But little Scatchett was not interested in Austrian cigarettes with a government monopoly and gilt tips. She was looking at the ten-kronen piece.
“Where is the other?” she asked in a whisper.
“In my powder-box.”
Little Scatchett lifted the china lid and dropped the tiny gold-piece.
“Every little bit,” she said flippantly, but still in a whisper, “added to what she’s got, makes just a little bit more.”
“Have you thought of a place to leave it for her? If Rosa finds it, it’s good-bye. Heaven knows it was hard enough to get together, without losing it now. I’ll have to jump overboard and swim ashore at New York—I haven’t even a dollar for tips.”
“New York!” said little Scatchett with her eyes glowing. “If Henry meets me I know he will—”
“Tut!” The Big Soprano got up cumbrously and stood looking down. “You and your Henry! Scatchy, child, has it occurred to your maudlin young mind that money isn’t the only thing Harmony is going to need? She’s going to be alone—and this is a bad town to be alone in. And she is not like us. You have your Henry. I’m a beefy person who has a stomach, and I’m thankful for it. But she is different—she’s got the thing that you are as well without, the thing that my lack of is sending me back to fight in a church choir instead of grand opera.”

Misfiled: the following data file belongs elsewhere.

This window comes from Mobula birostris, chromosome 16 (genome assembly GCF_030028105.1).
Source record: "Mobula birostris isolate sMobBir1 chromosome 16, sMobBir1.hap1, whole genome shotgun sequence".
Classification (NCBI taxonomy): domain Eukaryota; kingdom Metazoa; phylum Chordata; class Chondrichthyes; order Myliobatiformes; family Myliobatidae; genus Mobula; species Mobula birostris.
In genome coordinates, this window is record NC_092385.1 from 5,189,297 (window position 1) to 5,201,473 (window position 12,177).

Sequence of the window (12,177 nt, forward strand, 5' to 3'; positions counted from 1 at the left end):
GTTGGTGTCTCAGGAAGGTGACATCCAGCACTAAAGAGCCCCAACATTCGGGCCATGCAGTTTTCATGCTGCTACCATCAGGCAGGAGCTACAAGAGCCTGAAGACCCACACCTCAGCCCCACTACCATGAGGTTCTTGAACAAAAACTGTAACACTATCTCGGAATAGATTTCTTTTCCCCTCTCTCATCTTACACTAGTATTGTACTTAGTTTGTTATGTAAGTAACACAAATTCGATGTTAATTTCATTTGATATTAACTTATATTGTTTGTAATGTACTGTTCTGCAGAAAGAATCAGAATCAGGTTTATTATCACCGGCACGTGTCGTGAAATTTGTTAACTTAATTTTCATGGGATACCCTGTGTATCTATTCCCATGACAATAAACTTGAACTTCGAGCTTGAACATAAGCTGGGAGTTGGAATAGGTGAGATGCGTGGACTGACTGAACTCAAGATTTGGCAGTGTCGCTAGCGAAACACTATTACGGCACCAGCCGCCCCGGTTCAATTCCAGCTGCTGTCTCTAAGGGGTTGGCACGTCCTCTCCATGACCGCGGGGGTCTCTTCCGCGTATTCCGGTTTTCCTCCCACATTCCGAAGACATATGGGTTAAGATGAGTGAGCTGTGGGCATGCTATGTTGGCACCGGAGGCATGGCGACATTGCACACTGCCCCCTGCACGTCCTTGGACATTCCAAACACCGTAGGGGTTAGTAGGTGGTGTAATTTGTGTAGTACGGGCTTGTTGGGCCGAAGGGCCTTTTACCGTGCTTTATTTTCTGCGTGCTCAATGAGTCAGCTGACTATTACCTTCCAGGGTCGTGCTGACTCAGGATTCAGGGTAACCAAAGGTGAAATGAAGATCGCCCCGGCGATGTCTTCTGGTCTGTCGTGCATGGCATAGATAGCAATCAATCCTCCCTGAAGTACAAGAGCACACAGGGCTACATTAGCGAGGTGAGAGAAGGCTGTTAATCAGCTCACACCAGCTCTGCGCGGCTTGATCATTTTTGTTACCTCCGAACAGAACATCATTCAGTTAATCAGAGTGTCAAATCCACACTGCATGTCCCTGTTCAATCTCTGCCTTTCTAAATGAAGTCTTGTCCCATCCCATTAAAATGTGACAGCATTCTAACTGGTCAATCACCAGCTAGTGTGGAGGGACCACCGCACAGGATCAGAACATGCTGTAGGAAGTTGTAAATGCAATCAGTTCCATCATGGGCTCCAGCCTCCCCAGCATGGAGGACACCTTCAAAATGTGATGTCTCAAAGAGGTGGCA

Little Scatchett was rather puzzled.
“Temperament?” she asked. It had always been accepted in the little colony that Harmony was a real musician, a star in their lesser firmament.
The Big Soprano sniffed.
“If you like,” she said. “Soul is a better word. Only the rich ought to have souls, Scatchy, dear.”
This was over the younger girl’s head, and anyhow Harmony was coming down the hall.
“I thought, under her pillow,” she whispered. “She’ll find it—”
Harmony came in, to find the Big Soprano heating a curler in the flame of a candle.
Harmony found the little hoard under her pillow that night when, having seen Scatch and the Big Soprano off at the station, she had come back alone to the apartment on the Siebensternstrasse. The trunks were gone now. Only the concerto score still lay on the piano, where little Scatchett, mentally on the dock at New York with Henry’s arms about her, had forgotten it. The candles in the great chandelier had died in tears of paraffin that spattered the floor beneath. One or two of the sockets were still smoking, and the sharp odor of burning wickends filled the room.
Harmony had come through the garden quickly. She had had an uneasy sense of being followed, and the garden, with its moaning trees and slamming gate and the great dark house in the background, was a forbidding place at best. She had rung the bell and had stood, her back against the door, eyes and ears strained in the darkness. She had fancied that a figure had stopped outside the gate and stood looking in, but the next moment the gate had swung to and the Portier was fumbling at the lock behind her.